Early socialization is important for helping puppies grow up into well-rounded adults. But it’s also important to keep your puppy safe. Unvaccinated puppies are vulnerable to dangerous illnesses like parvovirus, leptospirosis and distemper, which they can get from both contact with other dogs and from feces left on the ground by other dogs. That might sound scary, but it doesn’t mean you’ve got to keep your puppy isolated from every other dog until they’ve had all their shots.
Vaccinations and Socialization
While protecting your puppy’s health is important, many veterinarians and dog behaviorists stress that early socialization is equally as important as vaccinations when it comes to safe-guarding your puppy’s overall health and well-being. “Lots of positive experiences with new scenarios result in an adult dog who is able to happily and confidently navigate their world,” says certified dog trainer and behaviorist Mary Thompson, owner of Happy Hound University. “In contrast, an under-socialized puppy who isn’t taken out until they are five or six months is going to be more apprehensive and pessimistic about novel situations. Sadly, lack of socialization can lead to fearful or aggressive behavior as an adult dog.” The American Veterinary Society of Animal Behavior agrees. Their official Position on Puppy Socialization states, “Behavioral issues, not infectious diseases, are the number one cause of death for dogs under three years of age.”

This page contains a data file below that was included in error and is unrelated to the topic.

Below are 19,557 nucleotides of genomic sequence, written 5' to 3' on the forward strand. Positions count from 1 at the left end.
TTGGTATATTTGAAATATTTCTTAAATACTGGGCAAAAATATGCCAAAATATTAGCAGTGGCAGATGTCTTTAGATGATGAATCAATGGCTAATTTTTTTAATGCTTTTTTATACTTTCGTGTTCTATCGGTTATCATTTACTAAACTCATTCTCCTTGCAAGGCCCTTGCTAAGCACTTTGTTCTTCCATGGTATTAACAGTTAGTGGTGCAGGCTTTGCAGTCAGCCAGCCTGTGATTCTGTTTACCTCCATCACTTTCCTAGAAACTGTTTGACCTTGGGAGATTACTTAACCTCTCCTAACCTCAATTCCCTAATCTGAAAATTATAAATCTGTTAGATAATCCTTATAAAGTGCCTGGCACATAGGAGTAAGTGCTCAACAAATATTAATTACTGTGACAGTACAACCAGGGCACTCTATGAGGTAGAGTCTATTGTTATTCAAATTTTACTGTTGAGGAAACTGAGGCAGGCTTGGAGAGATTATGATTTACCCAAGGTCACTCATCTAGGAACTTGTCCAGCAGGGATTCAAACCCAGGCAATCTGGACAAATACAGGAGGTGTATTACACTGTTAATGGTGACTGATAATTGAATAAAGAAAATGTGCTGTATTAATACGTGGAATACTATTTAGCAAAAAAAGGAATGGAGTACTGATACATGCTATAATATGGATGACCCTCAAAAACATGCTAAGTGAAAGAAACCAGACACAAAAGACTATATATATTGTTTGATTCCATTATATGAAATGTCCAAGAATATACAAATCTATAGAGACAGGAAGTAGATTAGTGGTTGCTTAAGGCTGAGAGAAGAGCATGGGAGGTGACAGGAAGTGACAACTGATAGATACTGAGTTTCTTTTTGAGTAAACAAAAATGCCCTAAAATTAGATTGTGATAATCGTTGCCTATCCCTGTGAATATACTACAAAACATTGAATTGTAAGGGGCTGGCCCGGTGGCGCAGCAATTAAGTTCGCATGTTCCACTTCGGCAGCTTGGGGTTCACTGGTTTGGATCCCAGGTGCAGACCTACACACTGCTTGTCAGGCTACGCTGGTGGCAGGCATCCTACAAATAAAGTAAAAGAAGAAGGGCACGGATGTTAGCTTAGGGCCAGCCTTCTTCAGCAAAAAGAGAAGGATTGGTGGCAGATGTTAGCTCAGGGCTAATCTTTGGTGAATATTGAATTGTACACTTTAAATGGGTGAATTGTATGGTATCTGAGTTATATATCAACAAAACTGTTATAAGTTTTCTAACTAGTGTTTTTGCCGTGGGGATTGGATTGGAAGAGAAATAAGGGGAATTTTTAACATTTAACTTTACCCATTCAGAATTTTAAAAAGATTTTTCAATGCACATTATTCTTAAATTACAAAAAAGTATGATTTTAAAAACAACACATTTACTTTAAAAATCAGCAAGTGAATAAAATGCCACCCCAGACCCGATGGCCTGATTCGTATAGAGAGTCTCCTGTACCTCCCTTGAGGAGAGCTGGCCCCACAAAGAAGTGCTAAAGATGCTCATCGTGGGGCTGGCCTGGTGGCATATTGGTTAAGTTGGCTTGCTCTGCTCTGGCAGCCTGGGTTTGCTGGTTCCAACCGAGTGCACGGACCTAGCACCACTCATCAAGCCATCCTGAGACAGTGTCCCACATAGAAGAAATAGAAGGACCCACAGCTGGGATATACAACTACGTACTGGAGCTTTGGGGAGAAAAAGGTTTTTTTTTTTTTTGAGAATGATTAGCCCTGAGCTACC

That said, vets also strongly caution against any contact with unknown or unvaccinated dogs prior to your puppy receiving their full set of vaccinations. “One vaccination doesn’t cut it,” says Dr. Chyrle Bonk, DVM, veterinary spokesperson for Doggie Designer. “A puppy isn’t fully protected until receiving the entire series of two to three injections as recommended by your veterinarian.” But that doesn’t mean your puppy can’t interact with other dogs. “Socialization can start as soon as you get your pup home as long as it’s in a controlled environment with other [pets] that you know.”
The key to safely introducing your puppy to other dogs or puppies is to be sure you know the other dogs, their vaccination and health history, and whether they’ve been exposed to dogs you don’t know. “The risk comes in when puppies play with other dogs that have had exposure to unvaccinated dogs or feces of infected animals,” says Dr. Bonk. “That makes dog parks and off-leash activities out.”
Introducing a New Puppy to Your Own Dogs
If you’re bringing a new puppy into a home with older dogs, make sure your own dogs are up-to-date on their vaccinations and that they haven’t been exposed to potentially unvaccinated dogs. It’s also important to consider the temperament of your adult dog and their potential for aggression. “If your dog has a proven history of appropriate behavior with young puppies, you may be able to introduce them [during] their first couple of days home,” says Thompson. “If you’re not quite sure how things are going to go, use baby gates and exercise pens to protect the puppy and allow you to gauge how your dog is feeling throughout the introduction. When you start to see play solicitation and friendly curiosity, you can start to allow them access without the pens.”